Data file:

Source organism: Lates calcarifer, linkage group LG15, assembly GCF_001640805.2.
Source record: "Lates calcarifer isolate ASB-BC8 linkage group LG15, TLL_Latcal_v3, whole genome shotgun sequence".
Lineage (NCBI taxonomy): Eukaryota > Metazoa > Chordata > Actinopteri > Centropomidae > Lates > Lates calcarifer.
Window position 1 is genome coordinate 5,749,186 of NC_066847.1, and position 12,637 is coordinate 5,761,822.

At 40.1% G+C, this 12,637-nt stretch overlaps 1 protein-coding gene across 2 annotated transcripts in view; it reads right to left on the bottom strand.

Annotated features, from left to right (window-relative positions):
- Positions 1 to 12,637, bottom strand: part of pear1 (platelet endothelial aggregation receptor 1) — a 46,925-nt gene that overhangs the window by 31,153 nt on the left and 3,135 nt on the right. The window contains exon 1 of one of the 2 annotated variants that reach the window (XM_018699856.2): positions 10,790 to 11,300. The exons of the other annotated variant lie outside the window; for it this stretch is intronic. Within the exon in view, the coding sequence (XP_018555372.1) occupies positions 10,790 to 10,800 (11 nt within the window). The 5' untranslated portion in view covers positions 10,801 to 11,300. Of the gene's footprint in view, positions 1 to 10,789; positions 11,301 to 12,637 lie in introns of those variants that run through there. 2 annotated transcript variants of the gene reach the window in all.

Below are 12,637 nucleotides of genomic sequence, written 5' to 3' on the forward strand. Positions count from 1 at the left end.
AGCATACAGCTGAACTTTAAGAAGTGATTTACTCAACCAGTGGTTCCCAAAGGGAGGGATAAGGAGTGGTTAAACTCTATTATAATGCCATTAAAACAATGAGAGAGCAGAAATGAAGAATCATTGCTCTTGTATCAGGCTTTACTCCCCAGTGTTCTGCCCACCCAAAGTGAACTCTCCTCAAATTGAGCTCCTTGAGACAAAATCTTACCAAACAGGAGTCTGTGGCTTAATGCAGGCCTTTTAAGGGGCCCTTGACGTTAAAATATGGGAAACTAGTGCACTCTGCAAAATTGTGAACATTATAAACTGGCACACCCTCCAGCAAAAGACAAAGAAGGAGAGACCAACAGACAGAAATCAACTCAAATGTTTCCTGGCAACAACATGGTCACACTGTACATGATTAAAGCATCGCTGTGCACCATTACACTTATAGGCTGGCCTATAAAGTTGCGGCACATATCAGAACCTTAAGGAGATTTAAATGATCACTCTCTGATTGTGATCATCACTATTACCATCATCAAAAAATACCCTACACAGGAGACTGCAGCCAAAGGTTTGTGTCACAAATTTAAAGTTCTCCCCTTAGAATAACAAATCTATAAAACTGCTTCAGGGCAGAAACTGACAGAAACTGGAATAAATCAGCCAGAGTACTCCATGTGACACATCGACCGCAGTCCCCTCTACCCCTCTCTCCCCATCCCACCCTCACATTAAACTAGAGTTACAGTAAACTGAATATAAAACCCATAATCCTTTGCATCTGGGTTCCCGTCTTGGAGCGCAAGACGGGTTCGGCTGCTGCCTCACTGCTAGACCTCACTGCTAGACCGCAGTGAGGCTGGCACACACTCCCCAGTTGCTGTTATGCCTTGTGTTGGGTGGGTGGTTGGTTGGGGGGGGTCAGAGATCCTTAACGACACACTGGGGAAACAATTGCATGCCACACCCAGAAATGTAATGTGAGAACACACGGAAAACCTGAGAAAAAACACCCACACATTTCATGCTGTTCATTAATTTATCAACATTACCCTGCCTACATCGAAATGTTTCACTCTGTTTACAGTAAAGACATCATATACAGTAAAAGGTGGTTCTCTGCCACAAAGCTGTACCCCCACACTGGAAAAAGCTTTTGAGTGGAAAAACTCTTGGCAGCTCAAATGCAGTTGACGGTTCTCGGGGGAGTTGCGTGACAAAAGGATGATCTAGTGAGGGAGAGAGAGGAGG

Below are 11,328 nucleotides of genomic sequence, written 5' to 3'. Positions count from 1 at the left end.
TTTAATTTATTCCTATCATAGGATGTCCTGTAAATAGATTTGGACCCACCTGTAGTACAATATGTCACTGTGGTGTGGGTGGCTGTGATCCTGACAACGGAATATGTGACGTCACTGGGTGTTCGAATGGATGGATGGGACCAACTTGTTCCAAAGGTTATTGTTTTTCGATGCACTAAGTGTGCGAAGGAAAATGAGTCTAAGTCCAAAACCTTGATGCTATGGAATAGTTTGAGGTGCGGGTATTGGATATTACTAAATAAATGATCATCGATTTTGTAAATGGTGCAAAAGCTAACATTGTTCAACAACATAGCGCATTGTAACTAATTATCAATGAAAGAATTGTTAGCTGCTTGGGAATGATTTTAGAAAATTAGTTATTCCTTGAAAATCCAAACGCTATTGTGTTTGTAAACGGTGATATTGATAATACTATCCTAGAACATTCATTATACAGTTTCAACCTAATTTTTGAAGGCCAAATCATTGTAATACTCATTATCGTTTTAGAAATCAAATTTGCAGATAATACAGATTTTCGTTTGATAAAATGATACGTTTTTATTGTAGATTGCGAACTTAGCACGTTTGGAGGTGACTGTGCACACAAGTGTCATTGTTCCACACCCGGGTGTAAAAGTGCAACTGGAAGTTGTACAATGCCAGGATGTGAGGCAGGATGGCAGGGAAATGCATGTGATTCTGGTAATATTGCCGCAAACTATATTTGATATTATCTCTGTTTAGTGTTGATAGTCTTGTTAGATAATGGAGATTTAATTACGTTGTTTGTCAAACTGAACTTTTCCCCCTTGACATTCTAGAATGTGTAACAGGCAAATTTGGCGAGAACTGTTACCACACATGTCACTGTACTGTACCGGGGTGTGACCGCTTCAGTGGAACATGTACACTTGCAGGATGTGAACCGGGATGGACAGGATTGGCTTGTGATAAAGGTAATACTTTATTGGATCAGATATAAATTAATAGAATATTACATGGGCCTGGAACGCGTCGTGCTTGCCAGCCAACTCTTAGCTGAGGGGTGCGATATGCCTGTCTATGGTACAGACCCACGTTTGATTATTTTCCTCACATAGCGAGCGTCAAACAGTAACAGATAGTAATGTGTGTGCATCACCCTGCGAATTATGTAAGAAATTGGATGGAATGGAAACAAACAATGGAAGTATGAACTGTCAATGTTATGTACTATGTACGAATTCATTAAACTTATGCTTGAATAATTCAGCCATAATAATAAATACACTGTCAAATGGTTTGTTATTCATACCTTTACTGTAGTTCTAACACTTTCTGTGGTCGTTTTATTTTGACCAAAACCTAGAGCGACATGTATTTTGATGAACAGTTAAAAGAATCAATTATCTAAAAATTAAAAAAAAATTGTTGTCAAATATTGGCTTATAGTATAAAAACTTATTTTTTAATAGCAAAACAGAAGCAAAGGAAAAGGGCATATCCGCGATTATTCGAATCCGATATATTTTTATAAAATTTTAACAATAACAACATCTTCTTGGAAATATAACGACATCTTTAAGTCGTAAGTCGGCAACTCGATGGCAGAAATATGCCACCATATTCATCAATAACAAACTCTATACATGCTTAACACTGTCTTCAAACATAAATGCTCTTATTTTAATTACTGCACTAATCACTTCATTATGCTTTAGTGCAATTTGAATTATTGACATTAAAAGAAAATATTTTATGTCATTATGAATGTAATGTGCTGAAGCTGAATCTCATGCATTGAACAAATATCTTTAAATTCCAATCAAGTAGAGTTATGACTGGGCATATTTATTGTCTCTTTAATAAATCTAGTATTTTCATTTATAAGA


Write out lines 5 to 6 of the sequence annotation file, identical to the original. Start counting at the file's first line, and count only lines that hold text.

At 40.1% G+C, this 12,637-nt stretch overlaps 1 protein-coding gene across 2 annotated transcripts in view; it reads right to left on the bottom strand.

Annotated features, from left to right (window-relative positions):